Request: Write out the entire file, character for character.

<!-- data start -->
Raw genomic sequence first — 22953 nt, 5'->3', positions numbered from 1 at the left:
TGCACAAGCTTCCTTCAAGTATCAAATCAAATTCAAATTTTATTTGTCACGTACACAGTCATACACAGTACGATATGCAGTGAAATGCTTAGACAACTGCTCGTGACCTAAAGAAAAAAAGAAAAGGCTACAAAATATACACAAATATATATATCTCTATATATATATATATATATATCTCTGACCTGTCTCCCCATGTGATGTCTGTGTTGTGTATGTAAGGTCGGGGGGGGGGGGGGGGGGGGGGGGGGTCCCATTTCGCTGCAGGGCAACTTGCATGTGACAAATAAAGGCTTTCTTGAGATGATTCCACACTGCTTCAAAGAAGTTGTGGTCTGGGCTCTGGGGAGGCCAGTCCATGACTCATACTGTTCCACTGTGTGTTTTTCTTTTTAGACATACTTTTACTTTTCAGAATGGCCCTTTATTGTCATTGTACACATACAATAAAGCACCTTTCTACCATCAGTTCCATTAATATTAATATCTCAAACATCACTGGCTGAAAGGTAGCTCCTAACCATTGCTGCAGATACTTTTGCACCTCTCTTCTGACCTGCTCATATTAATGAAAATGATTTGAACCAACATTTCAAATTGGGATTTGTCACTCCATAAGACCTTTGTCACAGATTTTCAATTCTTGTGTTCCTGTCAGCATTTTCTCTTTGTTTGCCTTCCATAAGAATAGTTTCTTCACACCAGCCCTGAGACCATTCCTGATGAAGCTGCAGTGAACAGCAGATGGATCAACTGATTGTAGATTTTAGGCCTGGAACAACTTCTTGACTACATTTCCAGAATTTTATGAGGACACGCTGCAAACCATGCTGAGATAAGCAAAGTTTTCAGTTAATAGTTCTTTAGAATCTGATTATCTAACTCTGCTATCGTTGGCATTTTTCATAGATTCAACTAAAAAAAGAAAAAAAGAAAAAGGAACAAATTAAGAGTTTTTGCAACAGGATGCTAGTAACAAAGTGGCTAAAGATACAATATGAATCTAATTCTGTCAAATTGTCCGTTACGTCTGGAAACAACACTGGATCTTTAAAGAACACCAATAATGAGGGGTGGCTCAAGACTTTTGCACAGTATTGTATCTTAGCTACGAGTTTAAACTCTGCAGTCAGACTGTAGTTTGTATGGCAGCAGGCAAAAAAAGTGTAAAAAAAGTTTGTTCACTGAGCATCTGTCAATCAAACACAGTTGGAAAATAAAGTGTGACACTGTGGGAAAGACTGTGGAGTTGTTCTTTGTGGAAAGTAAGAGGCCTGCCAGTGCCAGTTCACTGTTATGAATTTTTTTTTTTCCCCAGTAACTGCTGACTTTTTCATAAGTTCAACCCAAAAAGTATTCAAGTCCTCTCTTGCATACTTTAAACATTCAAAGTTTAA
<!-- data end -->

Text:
Raw genomic sequence first — 22953 nt, 5'->3', positions numbered from 1 at the left:
TGCACAAGCTTCCTTCAAGTATCAAATCAAATTCAAATTTTATTTGTCACGTACACAGTCATACACAGTACGATATGCAGTGAAATGCTTAGACAACTGCTCGTGACCTAAAGAAAAAAAGAAAAGGCTACAAAATATACACAAATATATATATCTCTATATATATATATATATATATCTCTGACCTGTCTCCCCATGTGATGTCTGTGTTGTGTATGTAAGGTCGGGGGGGGGGGGGGGGGGGGGGGGGGTCCCATTTCGCTGCAGGGCAACTTGCATGTGACAAATAAAGGCTTTCTTGAGATGATTCCACACTGCTTCAAAGAAGTTGTGGTCTGGGCTCTGGGGAGGCCAGTCCATGACTCATACTGTTCCACTGTGTGTTTTTCTTTTTAGACATACTTTTACTTTTCAGAATGGCCCTTTATTGTCATTGTACACATACAATAAAGCACCTTTCTACCATCAGTTCCATTAATATTAATATCTCAAACATCACTGGCTGAAAGGTAGCTCCTAACCATTGCTGCAGATACTTTTGCACCTCTCTTCTGACCTGCTCATATTAATGAAAATGATTTGAACCAACATTTCAAATTGGGATTTGTCACTCCATAAGACCTTTGTCACAGATTTTCAATTCTTGTGTTCCTGTCAGCATTTTCTCTTTGTTTGCCTTCCATAAGAATAGTTTCTTCACACCAGCCCTGAGACCATTCCTGATGAAGCTGCAGTGAACAGCAGATGGATCAACTGATTGTAGATTTTAGGCCTGGAACAACTTCTTGACTACATTTCCAGAATTTTATGAGGACACGCTGCAAACCATGCTGAGATAAGCAAAGTTTTCAGTTAATAGTTCTTTAGAATCTGATTATCTAACTCTGCTATCGTTGGCATTTTTCATAGATTCAACTAAAAAAAGAAAAAAAGAAAAAGGAACAAATTAAGAGTTTTTGCAACAGGATGCTAGTAACAAAGTGGCTAAAGATACAATATGAATCTAATTCTGTCAAATTGTCCGTTACGTCTGGAAACAACACTGGATCTTTAAAGAACACCAATAATGAGGGGTGGCTCAAGACTTTTGCACAGTATTGTATCTTAGCTACGAGTTTAAACTCTGCAGTCAGACTGTAGTTTGTATGGCAGCAGGCAAAAAAAGTGTAAAAAAAGTTTGTTCACTGAGCATCTGTCAATCAAACACAGTTGGAAAATAAAGTGTGACACTGTGGGAAAGACTGTGGAGTTGTTCTTTGTGGAAAGTAAGAGGCCTGCCAGTGCCAGTTCACTGTTATGAATTTTTTTTTTTCCCCAGTAACTGCTGACTTTTTCATAAGTTCAACCCAAAAAGTATTCAAGTCCTCTCTTGCATACTTTAAACATTCAAAGTTTAA